A key goal of community corrections (probation, parole or supervised release, juvenile supervision) is to encourage desistance from crime. It tries to do so using a mix of supervision and services. But success rates are mediocre, especially for those leaving prison, who are more likely than not to return within three years as a result of either violations of release conditions or new crimes.
HOPE-style probation – close monitoring with swift, certain, and minimal sanctions – demonstrably outperforms routine supervision-and-services. The question is why. And that leads me to step away from my usual policy-analyst role and consider doing actual research. A sketch of the idea is at the jump; comments and references would be most welcome.
HOPE can be thought of in terms of more effective deterrence: substituting swiftness and certainty for severity. But it may also influence client behavior through a different mechanism: by improving their capacity to shape their own behavior in light of their long-term goals. Many studies demonstrate that measures of self-command strongly predict social, educational, health, and criminal-justice outcomes, even controlling for SES and measured IQ. Four-year-olds who succeed in waiting fifteen minutes before eating a marshmallow when given the inducement that those who wait get a second marshmallow as well, are more likely to finish high school and less likely to go to prison than otherwise similar four-year-olds who canâ€™t wait that long.
A variety of concepts from behavioral economics, personality psychology, social psychology, and criminology relate to self-command: locus of control, self-efficacy, impulsivity, hyperbolic discounting, delay of gratification, and Conscientiousness (from the Big Five) and some of its subscales. Some appear to be relatively stable personal traits; others seem to be more state-like and domain-specific. Thereâ€™s evidence that some programs (such as the Nurse-Family Partnership) can influence self-command when applied to young children; much less is known about the malleability of that characteristic in later childhood, adolescence, or adulthood.
A striking finding from the Hawaii probationer interviews was the clientsâ€™ high level of satisfaction with the program â€“ surprising in what was, after all, basically a tightening of control â€“ and their use of language suggesting that they were taking responsibility for their own outcomes. Itâ€™s possible, but by no means demonstrated, that HOPE outperforms routine probation partly because it creates an island of predictability in what are otherwise highly chaotic personal environments. The random severity of punishments for probation violations reproduces many of the characteristics of bad parenting; we donâ€™t know whether HOPE, which replaces randomness with predictability and thus moves the actual locus of control inward, might affect the psychological locus of control.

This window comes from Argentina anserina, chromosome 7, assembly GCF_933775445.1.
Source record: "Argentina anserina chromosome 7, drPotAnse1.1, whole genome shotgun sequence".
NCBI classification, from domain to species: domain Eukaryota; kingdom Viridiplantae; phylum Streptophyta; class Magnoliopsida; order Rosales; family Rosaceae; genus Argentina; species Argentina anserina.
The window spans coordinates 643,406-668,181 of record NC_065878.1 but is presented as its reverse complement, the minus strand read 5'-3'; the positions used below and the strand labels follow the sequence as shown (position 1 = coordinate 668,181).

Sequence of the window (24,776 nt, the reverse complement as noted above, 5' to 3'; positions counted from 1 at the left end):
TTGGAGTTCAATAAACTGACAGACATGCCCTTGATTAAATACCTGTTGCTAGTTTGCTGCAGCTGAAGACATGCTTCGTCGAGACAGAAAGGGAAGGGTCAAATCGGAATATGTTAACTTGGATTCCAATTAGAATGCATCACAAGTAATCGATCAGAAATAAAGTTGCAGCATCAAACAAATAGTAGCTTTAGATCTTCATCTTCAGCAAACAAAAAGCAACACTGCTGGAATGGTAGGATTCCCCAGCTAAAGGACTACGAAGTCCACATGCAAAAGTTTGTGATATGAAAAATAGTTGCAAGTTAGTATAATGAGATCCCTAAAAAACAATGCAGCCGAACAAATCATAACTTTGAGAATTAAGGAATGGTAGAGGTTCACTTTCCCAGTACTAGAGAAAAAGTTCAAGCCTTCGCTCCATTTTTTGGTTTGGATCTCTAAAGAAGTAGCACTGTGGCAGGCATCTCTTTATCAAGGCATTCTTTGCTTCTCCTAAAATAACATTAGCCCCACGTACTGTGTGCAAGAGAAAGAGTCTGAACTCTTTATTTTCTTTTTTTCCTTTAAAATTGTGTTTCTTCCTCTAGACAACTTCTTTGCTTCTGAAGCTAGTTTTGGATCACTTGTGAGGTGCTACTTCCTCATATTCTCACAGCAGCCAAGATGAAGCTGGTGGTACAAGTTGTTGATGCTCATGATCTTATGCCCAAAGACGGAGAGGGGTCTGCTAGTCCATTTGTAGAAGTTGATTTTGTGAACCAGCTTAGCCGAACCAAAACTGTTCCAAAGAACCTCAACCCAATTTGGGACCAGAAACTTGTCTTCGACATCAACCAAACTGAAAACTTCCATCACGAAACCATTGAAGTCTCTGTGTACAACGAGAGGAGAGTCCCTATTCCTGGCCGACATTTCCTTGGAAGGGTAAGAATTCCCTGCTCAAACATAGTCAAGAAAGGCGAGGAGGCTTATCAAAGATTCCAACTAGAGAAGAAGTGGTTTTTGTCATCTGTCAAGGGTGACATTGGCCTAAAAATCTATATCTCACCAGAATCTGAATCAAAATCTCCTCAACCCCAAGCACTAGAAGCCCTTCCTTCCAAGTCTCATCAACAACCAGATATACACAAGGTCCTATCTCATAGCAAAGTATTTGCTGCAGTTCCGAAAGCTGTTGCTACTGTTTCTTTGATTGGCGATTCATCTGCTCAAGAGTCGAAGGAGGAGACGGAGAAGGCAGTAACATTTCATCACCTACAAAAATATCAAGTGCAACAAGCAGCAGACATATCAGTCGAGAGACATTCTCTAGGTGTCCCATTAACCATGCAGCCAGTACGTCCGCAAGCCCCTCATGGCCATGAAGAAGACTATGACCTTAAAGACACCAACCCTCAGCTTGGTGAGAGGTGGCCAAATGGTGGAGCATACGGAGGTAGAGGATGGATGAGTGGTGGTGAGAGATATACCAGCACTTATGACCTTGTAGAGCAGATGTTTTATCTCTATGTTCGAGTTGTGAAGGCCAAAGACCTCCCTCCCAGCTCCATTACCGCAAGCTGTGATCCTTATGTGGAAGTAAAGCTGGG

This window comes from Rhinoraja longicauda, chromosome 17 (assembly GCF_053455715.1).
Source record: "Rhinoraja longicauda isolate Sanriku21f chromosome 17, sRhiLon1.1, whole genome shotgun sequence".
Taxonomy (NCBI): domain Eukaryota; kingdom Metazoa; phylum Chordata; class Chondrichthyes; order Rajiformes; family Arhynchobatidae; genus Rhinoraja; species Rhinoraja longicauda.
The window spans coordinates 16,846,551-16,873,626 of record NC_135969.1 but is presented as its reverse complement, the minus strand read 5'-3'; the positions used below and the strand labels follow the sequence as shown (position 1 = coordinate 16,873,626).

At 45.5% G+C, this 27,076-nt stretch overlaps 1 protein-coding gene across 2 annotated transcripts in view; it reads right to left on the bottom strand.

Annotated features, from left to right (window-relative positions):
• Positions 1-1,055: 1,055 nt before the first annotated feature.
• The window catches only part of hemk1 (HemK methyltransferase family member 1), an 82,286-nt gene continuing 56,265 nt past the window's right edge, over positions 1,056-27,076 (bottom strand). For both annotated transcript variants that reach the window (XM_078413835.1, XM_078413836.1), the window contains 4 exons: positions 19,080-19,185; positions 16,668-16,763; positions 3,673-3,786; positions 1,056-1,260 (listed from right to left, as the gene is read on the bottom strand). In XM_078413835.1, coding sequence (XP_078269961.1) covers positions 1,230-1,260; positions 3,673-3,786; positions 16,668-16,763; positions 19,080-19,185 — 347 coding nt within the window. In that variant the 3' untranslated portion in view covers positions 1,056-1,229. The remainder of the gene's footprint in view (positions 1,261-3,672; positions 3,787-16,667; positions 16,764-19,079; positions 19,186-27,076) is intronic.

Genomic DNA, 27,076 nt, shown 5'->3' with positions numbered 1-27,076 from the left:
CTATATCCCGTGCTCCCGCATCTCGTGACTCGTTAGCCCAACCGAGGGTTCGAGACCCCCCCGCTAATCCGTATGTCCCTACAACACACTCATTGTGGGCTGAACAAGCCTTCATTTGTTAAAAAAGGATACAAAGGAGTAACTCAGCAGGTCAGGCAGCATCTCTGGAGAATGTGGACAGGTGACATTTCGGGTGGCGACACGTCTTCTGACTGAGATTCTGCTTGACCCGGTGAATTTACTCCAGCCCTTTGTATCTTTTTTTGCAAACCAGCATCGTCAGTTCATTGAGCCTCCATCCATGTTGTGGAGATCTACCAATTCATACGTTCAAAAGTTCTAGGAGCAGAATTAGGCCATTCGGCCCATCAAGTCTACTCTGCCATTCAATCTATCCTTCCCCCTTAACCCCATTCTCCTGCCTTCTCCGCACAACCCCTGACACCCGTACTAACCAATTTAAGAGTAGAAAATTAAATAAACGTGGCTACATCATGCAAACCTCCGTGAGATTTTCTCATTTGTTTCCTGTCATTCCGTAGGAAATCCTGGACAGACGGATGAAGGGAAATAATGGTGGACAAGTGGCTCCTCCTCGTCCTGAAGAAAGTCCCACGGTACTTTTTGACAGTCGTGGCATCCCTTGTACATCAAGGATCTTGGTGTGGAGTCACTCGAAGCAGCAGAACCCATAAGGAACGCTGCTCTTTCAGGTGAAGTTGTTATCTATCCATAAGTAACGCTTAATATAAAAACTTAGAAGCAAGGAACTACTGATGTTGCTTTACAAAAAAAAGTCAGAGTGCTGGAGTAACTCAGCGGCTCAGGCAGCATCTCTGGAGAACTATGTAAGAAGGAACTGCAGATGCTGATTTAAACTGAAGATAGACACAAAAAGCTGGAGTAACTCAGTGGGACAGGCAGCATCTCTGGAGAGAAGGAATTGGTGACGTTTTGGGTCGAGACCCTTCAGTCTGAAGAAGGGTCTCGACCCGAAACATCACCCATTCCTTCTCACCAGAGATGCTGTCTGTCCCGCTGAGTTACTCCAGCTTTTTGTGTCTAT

That suggests a fairly straightforward study:
1. Find a jurisdiction with an established HOPE or Sobriety 24/7 program running successfully and ready to expand.
2. Select eligibles based on official data (without talking to the subjects). Look for substance abuse problems and serious criminal history; perhaps also non-compliance on probation.
3. Ask for consent to psych battery plus two or three one-hour interviews over two years plus maybe hair at the end.
4. Non-consenters still get randomized into treatment (HOPE or 24/7) or control (probation as usual).
5. Consenters get as much assessment as we can get them to submit to: LSIR or whatever the agency uses for risk/needs assessment; some measure of substance abuse; baseline measures of personal and social functioning (physical/mental health, residence, employment, family status, individual social capital if we can measure it); locus-of-control measure, impulsivity measure; measure of ability to defer gratification (marshmallow-test equivalent for adults); perhaps measure of “criminal thinking” from cognitive-behavioral therapy.
6. Consenters then get stratified and randomized.
7. Outcome measures for everyone:
– Six-month and one-year compliance snapshots (on the street, not absconded, no positive tests in previous two months).
8. Outcome measures for consenters:
– Repeat personal and social inventory.
– Repeat risk and needs assessment
– Repeat substance abuse measure
– Repeat locus-of-control
– Repeat impulsivity
– Repeat marshmallow test
– Repeat “criminal thinking”
– Accuracy of perception of conditions of probation
– Perceived fairness and predictability of probation
1. What are risk and protective factors for success on HOPE?
2. Is there an identifiable group that would have done better with a quick treatment mandate?
3. Are there systematic changes in self-command measures in the experimental group compared to the control group? If so, do they exceed those associated with desistance from drug abuse? Do they correlate with perceptions of the probation process?
4. Do those changes correlate with other outcomes?